Thursday, October 6, 2011

Don't Listen to the Voices - Staying Focused on a Project

Of late I've had very little time for hobby. Work has pretty much sucked up all the time available, and then some. It doesn't help that my office is also my hobby cave, so I occasionally look over my shoulder and sigh forlornly at the batch of unpainted models waiting my attention. Poor little mites. It doesn't help that this is only one of a number of projects I have on the go, even I DID have time for it right now. I'm going to take a breather to write this though, so I feel I've had some hobby input this month.

I have noticed also, as the momentum on my fimir project has been mired down until it is now barely idling, that the voices have started.

Don't pretend you don't hear them too.

The little whispers that make you wonder if you should start that new project, surely you'll be able to fit it in? Just one new model, as a break? That gang/character/vehicle/unit/team won't take long. And look at all that new stuff, looks nice eh? Of course, the occasional rummage through the tower of lead/plastic/resin (you know what I mean there too) reveals a model or two you've really been meaning to paint for years now. It's all very distracting.

Personally I have three warhammer armies on the go, a pile of mighty empires campaign markers to do, some terrain to finish and a blood bowl team to assemble. Years of painting right there. I know this is a common phenomenon, as perfectly illustrated by a post in the excellent Iron Mitten. Check it out here. So, there's a whole plethora of reasons we do this, which is not my focus today. Rather, how does one combat these distracting little whispers? I have managed to dismiss all the notions of parking the fimir to work on other projects (when I have time again) and here's how I'm doing it:


1. Pick a project you're passionate about. The more you love it, the more likely it will get finished.

2. Keep up a decent rate of work. Give yourself short - term goals. "I'll paint ten rank and file this week." Small steps done regularly are better than nothing.

3. Don't take on too much at once. Concentrate on achievable chunks. Don't tackle all fifty goblins at once. Do them in batches of ten, or even five, and intersperse them with more exciting parts of the army.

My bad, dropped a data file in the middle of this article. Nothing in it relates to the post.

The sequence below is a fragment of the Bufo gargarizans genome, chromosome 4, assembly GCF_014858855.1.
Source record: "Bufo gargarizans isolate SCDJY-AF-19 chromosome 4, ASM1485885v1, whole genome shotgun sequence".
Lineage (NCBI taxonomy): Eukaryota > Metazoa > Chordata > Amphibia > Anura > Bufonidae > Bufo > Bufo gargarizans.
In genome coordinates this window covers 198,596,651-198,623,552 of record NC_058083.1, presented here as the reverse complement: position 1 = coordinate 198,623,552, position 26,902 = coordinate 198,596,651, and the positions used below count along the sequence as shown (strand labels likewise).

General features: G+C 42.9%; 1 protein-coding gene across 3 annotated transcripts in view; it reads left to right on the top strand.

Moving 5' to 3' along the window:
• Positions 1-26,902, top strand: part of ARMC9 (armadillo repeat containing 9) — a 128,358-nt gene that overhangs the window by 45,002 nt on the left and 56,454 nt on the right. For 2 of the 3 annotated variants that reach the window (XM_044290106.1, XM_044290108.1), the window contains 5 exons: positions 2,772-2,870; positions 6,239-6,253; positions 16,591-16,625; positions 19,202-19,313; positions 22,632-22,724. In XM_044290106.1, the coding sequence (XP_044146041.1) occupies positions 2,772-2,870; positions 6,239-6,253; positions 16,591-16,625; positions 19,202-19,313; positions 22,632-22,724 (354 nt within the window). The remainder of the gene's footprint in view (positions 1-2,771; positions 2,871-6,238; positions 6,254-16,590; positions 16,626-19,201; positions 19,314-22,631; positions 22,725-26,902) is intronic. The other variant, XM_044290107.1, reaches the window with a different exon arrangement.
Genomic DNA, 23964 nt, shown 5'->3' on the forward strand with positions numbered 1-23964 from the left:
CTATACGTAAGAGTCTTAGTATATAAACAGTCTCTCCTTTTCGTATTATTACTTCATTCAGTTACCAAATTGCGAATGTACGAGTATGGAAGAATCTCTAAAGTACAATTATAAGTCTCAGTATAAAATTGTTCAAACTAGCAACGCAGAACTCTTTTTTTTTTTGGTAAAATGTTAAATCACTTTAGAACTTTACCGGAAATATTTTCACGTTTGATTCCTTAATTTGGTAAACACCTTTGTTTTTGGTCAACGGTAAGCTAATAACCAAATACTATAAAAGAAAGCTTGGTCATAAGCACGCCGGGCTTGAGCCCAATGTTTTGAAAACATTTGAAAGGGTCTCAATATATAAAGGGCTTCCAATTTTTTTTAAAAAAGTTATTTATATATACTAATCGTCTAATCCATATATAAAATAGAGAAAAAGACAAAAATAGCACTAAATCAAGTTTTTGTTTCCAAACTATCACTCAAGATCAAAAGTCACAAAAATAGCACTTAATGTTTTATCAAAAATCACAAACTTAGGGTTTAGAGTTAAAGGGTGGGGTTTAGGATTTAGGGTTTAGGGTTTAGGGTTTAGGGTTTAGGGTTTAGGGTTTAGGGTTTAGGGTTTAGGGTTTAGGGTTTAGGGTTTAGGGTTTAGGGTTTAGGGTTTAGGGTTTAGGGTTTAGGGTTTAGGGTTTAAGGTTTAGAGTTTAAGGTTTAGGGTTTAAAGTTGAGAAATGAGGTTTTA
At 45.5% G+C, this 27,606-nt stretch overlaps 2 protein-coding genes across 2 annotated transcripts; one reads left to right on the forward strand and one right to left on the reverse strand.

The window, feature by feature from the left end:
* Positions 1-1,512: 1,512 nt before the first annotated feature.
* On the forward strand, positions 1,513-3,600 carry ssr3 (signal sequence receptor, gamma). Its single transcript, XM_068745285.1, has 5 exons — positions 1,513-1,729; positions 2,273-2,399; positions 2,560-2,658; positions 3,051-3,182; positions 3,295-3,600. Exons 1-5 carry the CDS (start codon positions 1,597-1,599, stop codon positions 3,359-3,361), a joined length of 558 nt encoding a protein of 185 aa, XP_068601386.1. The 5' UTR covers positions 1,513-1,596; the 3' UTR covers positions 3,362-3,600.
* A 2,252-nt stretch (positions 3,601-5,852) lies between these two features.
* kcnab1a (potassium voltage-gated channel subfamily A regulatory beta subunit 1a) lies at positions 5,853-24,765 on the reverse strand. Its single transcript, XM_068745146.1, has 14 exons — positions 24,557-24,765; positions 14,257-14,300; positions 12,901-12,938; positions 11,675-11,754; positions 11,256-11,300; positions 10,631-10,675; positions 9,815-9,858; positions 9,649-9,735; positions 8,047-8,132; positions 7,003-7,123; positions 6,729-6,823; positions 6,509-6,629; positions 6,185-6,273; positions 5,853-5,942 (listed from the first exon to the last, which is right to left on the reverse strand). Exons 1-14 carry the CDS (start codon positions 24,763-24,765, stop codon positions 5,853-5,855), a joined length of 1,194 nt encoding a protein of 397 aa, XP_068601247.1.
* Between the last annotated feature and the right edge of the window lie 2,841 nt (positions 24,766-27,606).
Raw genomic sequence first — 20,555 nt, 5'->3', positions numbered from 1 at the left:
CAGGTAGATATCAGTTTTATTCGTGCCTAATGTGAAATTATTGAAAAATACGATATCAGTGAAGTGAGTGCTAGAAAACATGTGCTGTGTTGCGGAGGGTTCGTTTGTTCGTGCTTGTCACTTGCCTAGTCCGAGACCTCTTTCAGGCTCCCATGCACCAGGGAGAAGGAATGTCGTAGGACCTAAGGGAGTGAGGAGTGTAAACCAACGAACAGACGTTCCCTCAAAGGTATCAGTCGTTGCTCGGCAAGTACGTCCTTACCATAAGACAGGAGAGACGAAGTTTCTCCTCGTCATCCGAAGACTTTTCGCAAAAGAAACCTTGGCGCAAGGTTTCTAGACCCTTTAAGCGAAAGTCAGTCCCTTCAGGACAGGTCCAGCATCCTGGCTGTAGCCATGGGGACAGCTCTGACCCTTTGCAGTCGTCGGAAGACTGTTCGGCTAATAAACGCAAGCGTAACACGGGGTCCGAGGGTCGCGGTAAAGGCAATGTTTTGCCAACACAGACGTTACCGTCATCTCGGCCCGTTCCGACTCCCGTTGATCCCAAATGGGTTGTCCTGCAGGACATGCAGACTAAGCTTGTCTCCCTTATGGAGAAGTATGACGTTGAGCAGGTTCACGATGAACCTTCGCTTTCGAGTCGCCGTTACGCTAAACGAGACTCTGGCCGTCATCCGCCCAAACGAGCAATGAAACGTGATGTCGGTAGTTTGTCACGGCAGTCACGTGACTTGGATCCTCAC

4. Keep and eye on the reward. Keeping reminding yourself how great it will all look when done. How you will bask in glory and the wonder of your peers.

5.  Use the forums. The internet is FULL is forums running painting threads, army plogs etc. These are mostly full of people who will cheers you on. It also helps when you get pinged for updates. It's harder to give up if you've got folks egging you on. I've made huge use of this, and it's an ENORMOUS encouragement.

For those of you lucky enough to have local clubs or gaming stores, tell people how you're getting on, bring in what you have so far, ask for advice. It's all a big help.

6. Take a break.  

"What, but you said?!"

Forget what I said. That was then. I don't mean dustcover the whole project for weeks, but don't hammer away at it every night either. Take a night off, watch a movie, go for a bracing stroll (or a bracing troll, whatever tickles your fancy), take your partner out for dinner, all that good stuff. Hmm. This sounds a bit patronising. Still! it's no less true for all that. It'll revitalise you when you return to the painting table.

7. Talk to your minis. No, I'm kidding. Or am I? I am. Am I?


Hopefully there will be something here to help keep you from having six half painted armies while waiting for number seven to arrive in the post. Now, where's that fimm I was working on...

Wayland Games

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